I really want to talk about melasma. When I came into medical dermatology, I was really unfamiliar with it. 10 years later, we know a little more about it as well as some treatment options. There was a patient we were treating at the first practice I worked at who had really bad melasma, and looking back, I can’t believe what we were doing. I think a lot of people still don’t know the best steps to take.
There’s a genetic component that is causing people to be more susceptive to melasma, and it’s been reported in 41-61% of patients in Brazil. Skin pigmentation really does follow an inheritance pattern. There’s also an inflammation component that I don’t think we were appreciating until recently.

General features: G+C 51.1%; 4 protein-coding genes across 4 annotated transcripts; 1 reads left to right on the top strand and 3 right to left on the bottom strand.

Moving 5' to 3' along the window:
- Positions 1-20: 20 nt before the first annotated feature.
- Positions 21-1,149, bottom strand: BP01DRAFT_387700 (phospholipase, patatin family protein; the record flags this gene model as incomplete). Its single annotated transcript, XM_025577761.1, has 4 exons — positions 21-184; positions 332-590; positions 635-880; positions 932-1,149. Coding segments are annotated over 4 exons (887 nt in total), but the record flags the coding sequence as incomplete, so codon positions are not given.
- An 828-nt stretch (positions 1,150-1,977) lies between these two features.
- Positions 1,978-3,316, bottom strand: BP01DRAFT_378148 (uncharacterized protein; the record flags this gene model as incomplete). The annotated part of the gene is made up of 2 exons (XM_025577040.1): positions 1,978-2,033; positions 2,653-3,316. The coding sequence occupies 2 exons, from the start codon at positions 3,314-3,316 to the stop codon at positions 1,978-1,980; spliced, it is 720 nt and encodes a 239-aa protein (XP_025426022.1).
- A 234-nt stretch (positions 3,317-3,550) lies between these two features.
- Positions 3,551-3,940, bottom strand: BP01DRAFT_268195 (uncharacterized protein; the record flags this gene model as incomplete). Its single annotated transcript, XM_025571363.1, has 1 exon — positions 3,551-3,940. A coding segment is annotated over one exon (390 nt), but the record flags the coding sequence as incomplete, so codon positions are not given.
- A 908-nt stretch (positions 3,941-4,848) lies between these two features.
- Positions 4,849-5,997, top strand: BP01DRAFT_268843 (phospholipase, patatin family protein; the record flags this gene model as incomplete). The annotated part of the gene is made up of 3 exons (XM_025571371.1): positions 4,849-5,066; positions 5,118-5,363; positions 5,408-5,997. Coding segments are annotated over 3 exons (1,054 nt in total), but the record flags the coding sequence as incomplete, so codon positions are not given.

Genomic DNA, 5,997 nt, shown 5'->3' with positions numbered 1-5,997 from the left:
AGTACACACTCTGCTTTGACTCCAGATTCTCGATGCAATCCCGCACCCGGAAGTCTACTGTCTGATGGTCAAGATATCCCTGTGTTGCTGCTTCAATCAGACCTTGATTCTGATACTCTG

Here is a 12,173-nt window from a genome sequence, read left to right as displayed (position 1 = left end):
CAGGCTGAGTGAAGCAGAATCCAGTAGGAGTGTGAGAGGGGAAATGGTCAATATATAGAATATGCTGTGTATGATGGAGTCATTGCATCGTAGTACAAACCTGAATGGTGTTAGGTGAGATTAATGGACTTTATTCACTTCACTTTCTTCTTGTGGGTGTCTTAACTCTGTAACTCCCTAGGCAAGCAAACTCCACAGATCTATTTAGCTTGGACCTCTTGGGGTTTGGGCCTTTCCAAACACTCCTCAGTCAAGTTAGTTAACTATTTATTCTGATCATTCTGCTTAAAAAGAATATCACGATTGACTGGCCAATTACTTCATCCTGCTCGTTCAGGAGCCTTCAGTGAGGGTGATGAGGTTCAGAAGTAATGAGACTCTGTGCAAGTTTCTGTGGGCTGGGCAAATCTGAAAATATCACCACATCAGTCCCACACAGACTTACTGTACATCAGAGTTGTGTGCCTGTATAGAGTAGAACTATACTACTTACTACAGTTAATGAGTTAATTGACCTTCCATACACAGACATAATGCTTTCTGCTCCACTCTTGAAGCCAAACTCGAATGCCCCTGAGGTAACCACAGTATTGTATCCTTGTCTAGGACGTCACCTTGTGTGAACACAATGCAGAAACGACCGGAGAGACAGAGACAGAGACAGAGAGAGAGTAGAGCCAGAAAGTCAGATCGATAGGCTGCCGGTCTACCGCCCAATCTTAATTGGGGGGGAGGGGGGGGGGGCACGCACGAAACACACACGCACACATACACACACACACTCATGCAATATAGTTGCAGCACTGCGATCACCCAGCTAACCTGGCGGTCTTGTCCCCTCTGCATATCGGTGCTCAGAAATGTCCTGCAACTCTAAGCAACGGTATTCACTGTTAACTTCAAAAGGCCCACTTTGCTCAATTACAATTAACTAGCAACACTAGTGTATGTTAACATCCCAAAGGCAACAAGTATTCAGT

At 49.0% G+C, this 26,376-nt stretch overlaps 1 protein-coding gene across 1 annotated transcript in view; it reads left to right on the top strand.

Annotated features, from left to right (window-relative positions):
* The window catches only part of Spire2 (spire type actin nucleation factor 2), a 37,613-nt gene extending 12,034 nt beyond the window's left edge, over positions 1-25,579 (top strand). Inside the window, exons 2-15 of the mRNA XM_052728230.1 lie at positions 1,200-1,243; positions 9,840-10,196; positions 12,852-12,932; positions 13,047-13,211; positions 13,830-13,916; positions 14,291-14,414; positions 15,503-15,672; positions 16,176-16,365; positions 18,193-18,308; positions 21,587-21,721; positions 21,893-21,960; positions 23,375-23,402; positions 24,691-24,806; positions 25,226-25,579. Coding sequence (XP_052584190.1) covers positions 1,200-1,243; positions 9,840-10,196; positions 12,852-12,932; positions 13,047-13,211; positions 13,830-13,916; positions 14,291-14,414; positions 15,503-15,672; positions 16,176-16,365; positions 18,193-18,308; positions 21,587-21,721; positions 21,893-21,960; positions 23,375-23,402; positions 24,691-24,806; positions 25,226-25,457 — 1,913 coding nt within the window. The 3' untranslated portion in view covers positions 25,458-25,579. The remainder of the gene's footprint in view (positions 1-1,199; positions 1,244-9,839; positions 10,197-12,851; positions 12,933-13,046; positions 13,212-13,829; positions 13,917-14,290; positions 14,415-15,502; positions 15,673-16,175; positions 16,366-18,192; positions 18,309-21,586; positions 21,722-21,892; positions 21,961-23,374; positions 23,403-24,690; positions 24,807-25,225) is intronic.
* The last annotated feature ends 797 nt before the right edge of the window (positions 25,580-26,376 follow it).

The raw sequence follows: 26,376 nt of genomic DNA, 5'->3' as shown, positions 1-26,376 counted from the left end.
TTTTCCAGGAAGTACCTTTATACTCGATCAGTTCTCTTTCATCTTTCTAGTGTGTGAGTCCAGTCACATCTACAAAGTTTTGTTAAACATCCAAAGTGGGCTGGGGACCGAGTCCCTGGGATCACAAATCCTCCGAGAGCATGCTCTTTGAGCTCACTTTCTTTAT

We’re now at the point where we can really look at melasma, accept that there’s no cure, and determine the best treatment. First of all, sun protection is key, and it should be started early. You should use a physical sunscreen rather than a chemical one, as chemical sunscreens can actually flare parts of the melasma.
Hydroquinone is another topical treatment, and it interferes with the melasma genesis. It prohibits DNA/RNA synthesis that alters the formation of melasma. However, hydroquinone can cause some rebound pigmentation in the long-term. Azelaic is another good topical treatment, and it can be used during pregnancy whereas hydroquinone cannot.
There are also some oral treatments that need more research, but moving to in-office methods, chemical peels are fantastic. There are also people that will use IPL or BBL lasers, but I never would. It’s not a solution, it’s a bandaid. We certainly don’t have all the answers for treating melasma right now, but some devices are really helping us find good solutions.
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